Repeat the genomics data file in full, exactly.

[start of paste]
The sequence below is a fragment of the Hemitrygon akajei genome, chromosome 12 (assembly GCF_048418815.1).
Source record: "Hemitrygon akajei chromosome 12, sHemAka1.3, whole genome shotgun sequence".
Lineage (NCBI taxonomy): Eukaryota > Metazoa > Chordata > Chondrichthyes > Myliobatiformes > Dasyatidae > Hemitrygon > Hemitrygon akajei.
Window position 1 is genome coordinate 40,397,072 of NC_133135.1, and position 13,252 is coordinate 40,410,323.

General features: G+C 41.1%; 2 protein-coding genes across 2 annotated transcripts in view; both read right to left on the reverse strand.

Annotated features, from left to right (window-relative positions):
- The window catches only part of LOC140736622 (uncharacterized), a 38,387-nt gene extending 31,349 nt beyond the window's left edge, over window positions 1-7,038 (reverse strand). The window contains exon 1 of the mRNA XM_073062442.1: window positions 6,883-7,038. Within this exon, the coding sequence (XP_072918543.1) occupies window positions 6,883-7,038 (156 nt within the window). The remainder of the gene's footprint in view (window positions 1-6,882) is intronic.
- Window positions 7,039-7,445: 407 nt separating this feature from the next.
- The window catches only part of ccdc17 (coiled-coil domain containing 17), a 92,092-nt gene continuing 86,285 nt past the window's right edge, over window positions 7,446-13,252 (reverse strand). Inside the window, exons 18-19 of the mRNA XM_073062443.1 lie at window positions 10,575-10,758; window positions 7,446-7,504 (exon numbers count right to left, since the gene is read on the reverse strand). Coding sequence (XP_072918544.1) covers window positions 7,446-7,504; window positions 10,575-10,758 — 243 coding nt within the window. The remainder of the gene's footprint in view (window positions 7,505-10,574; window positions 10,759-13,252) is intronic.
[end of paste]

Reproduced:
The sequence below is a fragment of the Hemitrygon akajei genome, chromosome 12 (assembly GCF_048418815.1).
Source record: "Hemitrygon akajei chromosome 12, sHemAka1.3, whole genome shotgun sequence".
Lineage (NCBI taxonomy): Eukaryota > Metazoa > Chordata > Chondrichthyes > Myliobatiformes > Dasyatidae > Hemitrygon > Hemitrygon akajei.
Window position 1 is genome coordinate 40,397,072 of NC_133135.1, and position 13,252 is coordinate 40,410,323.

General features: G+C 41.1%; 2 protein-coding genes across 2 annotated transcripts in view; both read right to left on the reverse strand.

Annotated features, from left to right (window-relative positions):
- The window catches only part of LOC140736622 (uncharacterized), a 38,387-nt gene extending 31,349 nt beyond the window's left edge, over window positions 1-7,038 (reverse strand). The window contains exon 1 of the mRNA XM_073062442.1: window positions 6,883-7,038. Within this exon, the coding sequence (XP_072918543.1) occupies window positions 6,883-7,038 (156 nt within the window). The remainder of the gene's footprint in view (window positions 1-6,882) is intronic.
- Window positions 7,039-7,445: 407 nt separating this feature from the next.
- The window catches only part of ccdc17 (coiled-coil domain containing 17), a 92,092-nt gene continuing 86,285 nt past the window's right edge, over window positions 7,446-13,252 (reverse strand). Inside the window, exons 18-19 of the mRNA XM_073062443.1 lie at window positions 10,575-10,758; window positions 7,446-7,504 (exon numbers count right to left, since the gene is read on the reverse strand). Coding sequence (XP_072918544.1) covers window positions 7,446-7,504; window positions 10,575-10,758 — 243 coding nt within the window. The remainder of the gene's footprint in view (window positions 7,505-10,574; window positions 10,759-13,252) is intronic.